Schuller certainly was aware of the cognitive dissonances in his discussion of Paul Whiteman and Jimmy Lunceford, who was about as close to Duke Ellington in his mastery of the big band style even if he never reached Ellington’s prominence. To some, the aptly named Whiteman was the prototypical white appropriator of a Black style, in effect the Elvis Presley of his day who was the first to perform “Rhapsody in Blue”. In Schuller’s indispensable “The Swing Era: The Development of Jazz, 1930-1945”, he ties the strands together in a brilliant synthesis:

Paul Whiteman in his biography Jazz writes of his father that he was “the best-balanced man” he ever knew—”He never had a drink until he was fifty-five and never smoked until he was sixty”—and he added that he was always “keen on athletics.” That happens to be also a perfect description of Lunceford.’ After taking a bachelor’s degree in music at Fisk University, followed by graduate work there and at New York’s City College (while working with the bands of Elmer Snowden and Wilbur Sweatman), Lunceford went to Memphis and taught music and athletics (sic) at Manassa High School. Here he met Wilcox and Smith, and when they went on to Fisk for further study, Lunceford followed them, and became an assistant professor of music at Fisk. By the time Wilcox and Smith graduated, the band, conceived back in Memphis, developed further at Fisk, and having added in the meantime two outstanding rhythm men—Moses Allen (bass) and Jimmy Crawford (drums)—had already acquired a considerable reputation throughout the South.

It is clear that Lunceford tried to emulate his teacher, Whiteman, Sr., in the same way that Wilcox and Smith at heart regarded Lunceford as their teacher and emulated his sense of discipline and exacting musicianship. Lunceford in fact was in some ways a black Paul Whiteman—down to leading his band with a long white baton.

But the similarities go further. Like the Whiteman orchestra, Lunceford’s band carried a whole retinue of arrangers; he insisted on painstaking rehearsing to achieve the highest possible technical and musical proficiency; he insisted further on playing a wide variety of that music most favored by audiences, developing among other things, like Whiteman, a superb dance orchestra. Lunceford also stressed in the band’s on-stage behavior—as John Lewis was to do with the Modern jazz Quartet twenty-five years later—that music was a profession to be respected and that, if musicians wanted to be considered respectable, they might begin by treating their music and their profession with respect. This was in startling contrast to the conduct ascribed to jazz musicians, then—and, alas, even now—as rather vulgar gin-guzzling inebriates, disreputable Don Juans, and worthless spendthrifts.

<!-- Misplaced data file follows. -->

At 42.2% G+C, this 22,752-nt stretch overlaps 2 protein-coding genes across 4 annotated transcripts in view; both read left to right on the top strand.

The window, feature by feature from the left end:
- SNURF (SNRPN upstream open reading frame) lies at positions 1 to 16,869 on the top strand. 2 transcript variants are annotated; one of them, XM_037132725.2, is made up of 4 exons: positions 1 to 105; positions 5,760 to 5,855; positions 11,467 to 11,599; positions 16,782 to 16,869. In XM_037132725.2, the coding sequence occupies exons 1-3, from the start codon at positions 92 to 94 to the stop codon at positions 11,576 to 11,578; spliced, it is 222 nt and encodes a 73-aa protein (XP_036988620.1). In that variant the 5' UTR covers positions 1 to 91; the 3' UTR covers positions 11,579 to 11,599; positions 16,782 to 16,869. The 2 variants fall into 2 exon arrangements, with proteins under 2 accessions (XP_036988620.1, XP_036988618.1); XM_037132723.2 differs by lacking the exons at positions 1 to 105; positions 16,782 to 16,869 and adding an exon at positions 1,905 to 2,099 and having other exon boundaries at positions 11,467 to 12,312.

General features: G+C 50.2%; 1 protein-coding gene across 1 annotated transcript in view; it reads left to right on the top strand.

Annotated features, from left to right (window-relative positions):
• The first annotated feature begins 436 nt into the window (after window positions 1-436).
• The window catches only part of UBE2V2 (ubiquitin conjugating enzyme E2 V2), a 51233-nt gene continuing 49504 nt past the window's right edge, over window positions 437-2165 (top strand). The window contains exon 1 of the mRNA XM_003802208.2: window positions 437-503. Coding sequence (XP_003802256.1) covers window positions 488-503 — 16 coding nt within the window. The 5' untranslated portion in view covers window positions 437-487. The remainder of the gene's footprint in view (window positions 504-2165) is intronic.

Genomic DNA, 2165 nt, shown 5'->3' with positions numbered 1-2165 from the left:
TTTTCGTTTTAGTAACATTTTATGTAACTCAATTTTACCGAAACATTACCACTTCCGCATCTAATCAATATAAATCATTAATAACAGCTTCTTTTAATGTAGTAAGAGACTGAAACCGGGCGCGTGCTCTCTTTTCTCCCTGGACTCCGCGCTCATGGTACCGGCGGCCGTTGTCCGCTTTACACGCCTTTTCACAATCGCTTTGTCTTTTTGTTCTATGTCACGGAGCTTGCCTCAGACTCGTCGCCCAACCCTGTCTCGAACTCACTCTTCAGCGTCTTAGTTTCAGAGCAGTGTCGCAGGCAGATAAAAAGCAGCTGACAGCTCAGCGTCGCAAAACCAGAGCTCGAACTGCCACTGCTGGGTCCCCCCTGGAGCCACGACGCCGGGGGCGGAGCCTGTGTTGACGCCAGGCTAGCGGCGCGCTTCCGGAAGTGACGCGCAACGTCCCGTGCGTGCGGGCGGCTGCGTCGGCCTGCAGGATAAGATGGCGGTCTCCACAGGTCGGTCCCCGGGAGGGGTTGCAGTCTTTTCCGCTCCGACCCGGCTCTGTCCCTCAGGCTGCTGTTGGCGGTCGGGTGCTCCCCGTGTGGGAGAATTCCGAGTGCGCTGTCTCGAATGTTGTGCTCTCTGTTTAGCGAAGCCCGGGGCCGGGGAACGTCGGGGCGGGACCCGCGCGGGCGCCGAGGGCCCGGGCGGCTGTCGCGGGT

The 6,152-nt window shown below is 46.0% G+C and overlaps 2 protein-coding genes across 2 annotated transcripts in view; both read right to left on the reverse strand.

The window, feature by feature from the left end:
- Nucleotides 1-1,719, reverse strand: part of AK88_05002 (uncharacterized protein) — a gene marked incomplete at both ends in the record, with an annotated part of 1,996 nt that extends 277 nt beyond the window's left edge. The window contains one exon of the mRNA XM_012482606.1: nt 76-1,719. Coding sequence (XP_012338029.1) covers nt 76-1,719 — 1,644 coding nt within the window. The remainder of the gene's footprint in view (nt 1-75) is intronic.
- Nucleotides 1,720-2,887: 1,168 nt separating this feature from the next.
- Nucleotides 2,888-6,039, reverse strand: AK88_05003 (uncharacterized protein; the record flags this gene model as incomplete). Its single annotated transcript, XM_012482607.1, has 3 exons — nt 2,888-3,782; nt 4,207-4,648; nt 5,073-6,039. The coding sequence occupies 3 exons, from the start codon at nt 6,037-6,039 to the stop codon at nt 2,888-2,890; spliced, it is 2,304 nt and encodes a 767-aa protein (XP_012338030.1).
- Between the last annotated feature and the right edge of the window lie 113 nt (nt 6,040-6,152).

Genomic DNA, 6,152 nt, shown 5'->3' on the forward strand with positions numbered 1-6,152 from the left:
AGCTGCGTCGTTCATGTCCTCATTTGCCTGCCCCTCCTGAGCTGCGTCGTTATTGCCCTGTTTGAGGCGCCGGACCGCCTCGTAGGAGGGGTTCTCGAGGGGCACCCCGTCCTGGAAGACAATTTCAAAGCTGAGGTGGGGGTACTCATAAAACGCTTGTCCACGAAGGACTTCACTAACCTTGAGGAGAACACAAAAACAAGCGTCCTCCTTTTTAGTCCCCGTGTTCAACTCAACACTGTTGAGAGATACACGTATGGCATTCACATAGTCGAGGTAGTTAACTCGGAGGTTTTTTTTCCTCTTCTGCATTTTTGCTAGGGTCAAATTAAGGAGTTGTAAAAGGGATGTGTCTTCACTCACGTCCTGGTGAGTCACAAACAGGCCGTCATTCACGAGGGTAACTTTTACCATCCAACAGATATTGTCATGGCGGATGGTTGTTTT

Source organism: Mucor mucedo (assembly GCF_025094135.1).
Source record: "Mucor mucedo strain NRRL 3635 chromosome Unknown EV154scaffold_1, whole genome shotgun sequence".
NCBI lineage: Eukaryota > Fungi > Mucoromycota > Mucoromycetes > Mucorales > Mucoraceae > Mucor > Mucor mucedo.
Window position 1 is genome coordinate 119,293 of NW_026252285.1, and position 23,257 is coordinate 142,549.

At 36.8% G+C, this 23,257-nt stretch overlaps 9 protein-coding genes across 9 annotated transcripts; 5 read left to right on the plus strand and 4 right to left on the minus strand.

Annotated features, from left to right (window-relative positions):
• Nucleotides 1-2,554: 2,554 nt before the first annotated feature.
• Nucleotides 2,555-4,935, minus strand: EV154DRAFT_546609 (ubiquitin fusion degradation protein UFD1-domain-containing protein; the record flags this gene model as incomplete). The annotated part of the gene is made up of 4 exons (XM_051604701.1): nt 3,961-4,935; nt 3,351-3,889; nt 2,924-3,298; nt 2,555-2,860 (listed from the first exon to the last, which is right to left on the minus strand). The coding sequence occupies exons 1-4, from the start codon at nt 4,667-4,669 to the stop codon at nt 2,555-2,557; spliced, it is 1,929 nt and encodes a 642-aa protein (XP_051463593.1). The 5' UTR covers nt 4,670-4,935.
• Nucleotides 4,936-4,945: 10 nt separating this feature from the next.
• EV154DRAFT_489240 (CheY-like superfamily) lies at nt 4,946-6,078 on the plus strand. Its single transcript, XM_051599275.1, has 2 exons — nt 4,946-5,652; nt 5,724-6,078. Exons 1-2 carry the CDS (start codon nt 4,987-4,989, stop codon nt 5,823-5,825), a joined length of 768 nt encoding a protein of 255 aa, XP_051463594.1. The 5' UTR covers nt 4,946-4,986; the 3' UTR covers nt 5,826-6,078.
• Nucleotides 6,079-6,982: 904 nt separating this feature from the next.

Lunceford would have none of that attitude in his band and cultivated a quite different image. As Wilcox said of Lunceford: “He didn’t like anything done sloppily, and that carried into his music.”

I am aware that for many jazz fans to link a musician to classical and “serious” training and, worse yet, to portray him as a disciple of Paul Whiteman amount to absolute anathema. But that is another myth that jazz in its maturity might finally dispense with. The notion that a black musician “tainted- by formal training of one kind or another is thereby inherently less of a jazz musician reveals a special inverse racism, as deplorable as its opposite. The theory of pedigree in jazz is simplistic at best. A man, a musician, is what he is; and what he produces as a musician is the sum total of all his talents. A musician’s antecedents and heritage neither guarantee nor preclude talent and quality, although they certainly may define and predetermine some of its characteristics. It is precisely those specific personal. intellectual, emotional, and psychological qualities in Lunceford’s makeup, influenced by his background and early training, that determined to a very large measure the quality of the Lunceford band’s music-making—its strengths as well as its weaknesses. That it was for some years one of the very finest jazz orchestras of its time is undeniable; and we cannot rewrite history in order to reconcile it with some preconceived premise. Not all white influences on black music are automatically negative in impact—starting with the early black ragtime and jazz musicians’ assimilation of white European harmony.

One thing that is not mentioned in the NY Times obituary was at least for me one of his greatest accomplishments—hosting a show in the early 60s on WBAI called “Contemporary Music in Evolution”. You can get a feel for how much the station has degraded by looking at program guide from 1960:

Screen Shot 2015-06-26 at 4.20.49 PM